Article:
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UFOs and National Security: A Strange 25th “Anniversary” and the Mir Space Station

In my first book, A Covert Agenda, I made mention of a small (but nonetheless intriguing) body of evidence pertaining to the collation and investigation of UFO data on the part of the sprawling Government Communications Headquarters at Cheltenham (GCHQ), England. As Military.Wikia note: “The Government Communications Headquarters (GCHQ) is a British intelligence agency responsible for providing signals intelligence (SIGINT) and information assurance to the British government and armed forces. Based in Cheltenham, it operates under the guidance of the Joint Intelligence Committee. GCHQ was originally established after the First World War as the Government Code and Cypher School (GC&CS or GCCS) and it was known under that name until 1946. During the Second World War it was located at Bletchley Park. GCHQ is the responsibility of the UK Secretary of State for Foreign and Commonwealth Affairs, but it is not a part of the Foreign Office and its Director ranks as a Permanent Secretary. In 2013, GCHQ received considerable media attention when the whistleblower Edward Snowden revealed that the agency was attempting to collect all online and telephone data in the UK via the Tempora programme.”

Aerial view of GCHQ

Although GCHQ personnel forthrightly deny they play roles in the UFO subject, time and again snippets of information surface, suggesting that behind the official stance there exists an incredible story just waiting to be uncovered. First and foremost is the striking fact that GCHQ works hand-in-glove with the United States’ National Security Agency – an agency with a rich history of involvement in the UFO puzzle. Second, on more than one occasion reports have surfaced relating to the sighting of UFOs over the GCHQ complex itself! To illustrate this, on 29 March 1996, two security guards assigned to the facility viewed during the early hours of the morning a silent, brightly-lit object that over-flew their heads whilst they patrolled the base. “We just looked at it,” said one, adding, “We weren’t frightened. We were just amazed.” The other concurred: “‘I have never seen anything like it before in my life. It was traveling very fast. It definitely was not a plane.” The response from Government Communications Headquarters when the media latched on to what had occurred was tight lipped. “No doubt they did see something but I couldn’t say what it was,” was the carefully worded response from a GCHQ spokesman.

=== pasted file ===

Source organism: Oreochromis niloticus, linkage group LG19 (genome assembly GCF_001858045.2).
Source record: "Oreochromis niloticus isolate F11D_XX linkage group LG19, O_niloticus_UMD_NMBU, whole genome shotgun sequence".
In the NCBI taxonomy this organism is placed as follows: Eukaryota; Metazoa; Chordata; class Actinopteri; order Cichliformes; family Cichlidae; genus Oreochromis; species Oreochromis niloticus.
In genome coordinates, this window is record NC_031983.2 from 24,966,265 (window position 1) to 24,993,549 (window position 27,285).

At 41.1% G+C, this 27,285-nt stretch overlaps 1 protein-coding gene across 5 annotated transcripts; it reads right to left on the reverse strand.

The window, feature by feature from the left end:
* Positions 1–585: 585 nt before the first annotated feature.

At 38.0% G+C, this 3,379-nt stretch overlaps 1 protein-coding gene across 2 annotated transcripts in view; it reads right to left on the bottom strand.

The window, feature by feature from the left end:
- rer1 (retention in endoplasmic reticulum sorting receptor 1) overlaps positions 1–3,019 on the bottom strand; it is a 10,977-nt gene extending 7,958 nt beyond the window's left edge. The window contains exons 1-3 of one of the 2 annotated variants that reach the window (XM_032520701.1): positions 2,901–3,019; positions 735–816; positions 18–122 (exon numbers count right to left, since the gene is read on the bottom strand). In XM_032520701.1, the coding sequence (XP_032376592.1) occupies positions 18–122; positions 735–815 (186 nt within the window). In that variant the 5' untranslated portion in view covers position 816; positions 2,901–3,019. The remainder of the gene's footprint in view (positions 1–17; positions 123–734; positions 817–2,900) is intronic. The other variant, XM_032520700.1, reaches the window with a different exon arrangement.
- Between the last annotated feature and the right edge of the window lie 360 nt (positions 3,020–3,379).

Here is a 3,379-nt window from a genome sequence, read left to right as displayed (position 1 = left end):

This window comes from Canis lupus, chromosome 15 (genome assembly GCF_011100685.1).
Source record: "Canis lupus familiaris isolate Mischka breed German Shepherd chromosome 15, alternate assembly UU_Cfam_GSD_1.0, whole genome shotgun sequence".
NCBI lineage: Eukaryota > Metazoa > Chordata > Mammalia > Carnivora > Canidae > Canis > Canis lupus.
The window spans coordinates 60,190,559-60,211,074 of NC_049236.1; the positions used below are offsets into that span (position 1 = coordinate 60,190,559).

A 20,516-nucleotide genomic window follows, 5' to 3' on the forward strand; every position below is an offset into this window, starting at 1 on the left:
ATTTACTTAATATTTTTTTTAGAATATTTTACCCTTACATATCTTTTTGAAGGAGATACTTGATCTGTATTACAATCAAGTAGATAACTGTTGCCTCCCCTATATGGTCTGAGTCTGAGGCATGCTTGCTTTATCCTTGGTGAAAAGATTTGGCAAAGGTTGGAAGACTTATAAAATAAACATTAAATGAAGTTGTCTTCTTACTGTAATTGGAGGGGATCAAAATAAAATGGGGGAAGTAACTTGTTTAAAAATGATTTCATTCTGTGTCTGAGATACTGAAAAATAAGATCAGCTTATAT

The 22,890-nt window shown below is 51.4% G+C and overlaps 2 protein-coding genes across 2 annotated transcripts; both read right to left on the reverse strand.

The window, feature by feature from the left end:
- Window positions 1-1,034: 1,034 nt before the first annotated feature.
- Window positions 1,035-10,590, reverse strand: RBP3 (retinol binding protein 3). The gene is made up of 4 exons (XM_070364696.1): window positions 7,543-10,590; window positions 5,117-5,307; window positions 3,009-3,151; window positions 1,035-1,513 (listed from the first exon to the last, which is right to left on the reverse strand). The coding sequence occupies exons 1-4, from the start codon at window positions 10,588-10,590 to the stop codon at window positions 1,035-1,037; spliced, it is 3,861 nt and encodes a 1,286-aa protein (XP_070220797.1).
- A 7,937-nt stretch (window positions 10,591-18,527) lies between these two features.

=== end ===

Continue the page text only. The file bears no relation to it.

Mir space station

Robin Cole – who wrote his very own report on the UFO-GCHQ connection in the 1990s – has also been able to shed further and much-welcome light on the 29 March 1996 UFO encounter reported by two GCHQ security guards. Cole told me: “Both of the guards were so convinced by what they’d seen that they went to The Citizen – this is the local newspaper that covers the Gloucester area – and reported it. Well, the newspapers went on to publish their names and the fact that they were security guards at GCHQ. Normally, people who work at the base just say that they’re civil servants, because they don’t want to be associated with GCHQ publicly. Well, we didn’t make too big a deal out of it, but we did try and look into it all a bit deeper. There are a number of people within our UFO research group, Circular Forum, who work at GCHQ. Of course, I tried to press them to find out what they could.”

Cole continued: “It just so happens that one of our members knew one of the security guards and another member used to work at GCHQ as a security guard and knew the other one. Well, they then subsequently invited the two of them around for tea and got on to talking about UFOs – as you do! Basically, both of them stated that when the article in The Citizen appeared: “We were both hauled in before our superiors the following morning and we were told that what we had seen was the Mir Space Station, and that we were to drop it unless we wanted to face severe action. You know how it is [at GCHQ]; they’re all paranoid. But we know deep in our hearts that this was not a space station. It was far too low in orbit and it just came over and stopped. It was there for several minutes and was then joined by a second light. The one then seemed to drop down quite low, and as soon as it started dropping, the pair of them just shot off. And we know it wasn’t Mir.”’

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Nick Redfern works full time as a writer, lecturer, and journalist. He writes about a wide range of unsolved mysteries, including Bigfoot, UFOs, the Loch Ness Monster, alien encounters, and government conspiracies. Nick has written 41 books, writes for Mysterious Universe and has appeared on numerous television shows on the The History Channel, National Geographic Channel and SyFy Channel.
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